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Testing memory changes as we age — The Memory Disorder Center at Broward Health North

Posted on 31 August 2019 by LeslieM

Social Worker Jean Merget, counselor Veronica Pantuso, neurologist Hazel Wiley, DO; coordinator Milena Cedeno-Oblinger, RN, SCRN & Natasha Hall Towns, RN, of Broward Health North’s Memory Disorder Center.

By Rachel Galvin
Memory loss is an important concern as we age. Many younger people find themselves dealing with an older parent who is starting to forget things. The question is when does forgetting something here and there turn into dementia and what do you do if you or a parent has it? These are questions best answered by the experts.
At Broward Health North, they have a Memory Disorder Center where people can turn to get some answers. The best part is that having a memory test done is free and they keep the results on file for 10 years, so you can have it retaken in later years and see the difference. The test is simple and pretty quick. The social worker or counselor asks you some questions then has you conduct some tasks that involve following basic directions. You are given a score that helps them determine your memory.
What happens if the results are not normal? Well, then they can move onto determine the next course of action, including possible other tests that need to be taken, which may include an EEG, bloodwork, imaging of the brain, etc. There are different types of memory that they can further evaluate – Executive Functioning, auditory memory, visual memory, processing speed, concentration, attention and more.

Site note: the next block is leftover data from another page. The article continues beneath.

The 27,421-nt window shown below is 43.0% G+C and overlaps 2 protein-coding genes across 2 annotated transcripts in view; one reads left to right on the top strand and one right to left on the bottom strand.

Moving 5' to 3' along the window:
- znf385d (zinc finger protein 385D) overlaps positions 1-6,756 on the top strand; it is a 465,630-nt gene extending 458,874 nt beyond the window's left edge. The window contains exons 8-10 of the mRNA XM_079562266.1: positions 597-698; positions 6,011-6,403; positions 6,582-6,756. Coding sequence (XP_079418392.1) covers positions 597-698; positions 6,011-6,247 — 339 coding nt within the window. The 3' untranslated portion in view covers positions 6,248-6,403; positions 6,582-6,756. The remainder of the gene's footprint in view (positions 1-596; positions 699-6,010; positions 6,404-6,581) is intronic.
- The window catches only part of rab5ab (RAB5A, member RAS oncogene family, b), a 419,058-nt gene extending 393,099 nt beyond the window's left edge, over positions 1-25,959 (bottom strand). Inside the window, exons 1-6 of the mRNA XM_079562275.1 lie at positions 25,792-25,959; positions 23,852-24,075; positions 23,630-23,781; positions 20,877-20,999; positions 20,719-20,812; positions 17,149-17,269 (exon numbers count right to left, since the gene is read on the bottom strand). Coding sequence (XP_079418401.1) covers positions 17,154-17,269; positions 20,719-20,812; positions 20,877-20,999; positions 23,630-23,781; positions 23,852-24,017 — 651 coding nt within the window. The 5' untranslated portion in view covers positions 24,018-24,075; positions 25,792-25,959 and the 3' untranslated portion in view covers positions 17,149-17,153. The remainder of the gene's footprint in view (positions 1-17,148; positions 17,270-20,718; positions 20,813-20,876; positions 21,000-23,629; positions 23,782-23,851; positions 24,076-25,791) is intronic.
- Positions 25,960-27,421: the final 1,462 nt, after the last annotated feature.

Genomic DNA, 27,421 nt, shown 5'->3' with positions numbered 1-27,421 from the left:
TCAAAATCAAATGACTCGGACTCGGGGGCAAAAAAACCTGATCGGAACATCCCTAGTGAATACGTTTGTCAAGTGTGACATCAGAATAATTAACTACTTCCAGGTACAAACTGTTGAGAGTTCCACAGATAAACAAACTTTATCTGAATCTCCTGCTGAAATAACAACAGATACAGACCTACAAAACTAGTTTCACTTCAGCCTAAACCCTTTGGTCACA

Past age 75, everyone’s process of storing and recalling information takes more time. But dementia does not happen automatically as we age.
“As we age, the brain changes,” said neurologist Hazel Wiley, DO, who said it is proteins like Amyloid-beta and Tau that damage brain tissue over time. They are still researching the reason why proteins build up.
She added, “Just because you don’t have a problem now doesn’t mean you won’t have one later. High blood pressure, diabetes, kidney problems, tobacco use for years can cause brain changes and lead to a loss of neurons.”
The most common form of memory difficulty is dementia due to Alzheimer’s. One in 10 people over 64 have Alzheimer’s disease. But there are other types of dementia – Vascular Dementia, Dementia with Lewy Bodies and others.
“I don’t think there is someone who is not affected [by dementia in some way]. For Broward County, there are 41,000 people diagnosed with Alzheimer’s alone. Dementia is a broad category. Over 80 percent of dementia is Alzheimer’s. When you have high cholesterol, blood pressure, or drink or smoke too much, it causes damage to the arteries and you can develop vascular changes,” said Wiley.
It is important to be screened early for possible changes, something that most do not do. It isn’t until the senior starts making behavioral changes that family members or friends notice, and then an assessment is made.
Melina Cedeno-Oblinger, RN, SCRN, who is a coordinator at the center, said, “Sixteen percent of seniors get assessments [routinely]. Most probably never have. Now, there’s an issue with their finances. Now, the family is noticing. The person is living alone. There is mildewed food in the refrigerator. They can’t give themselves a proper diet…”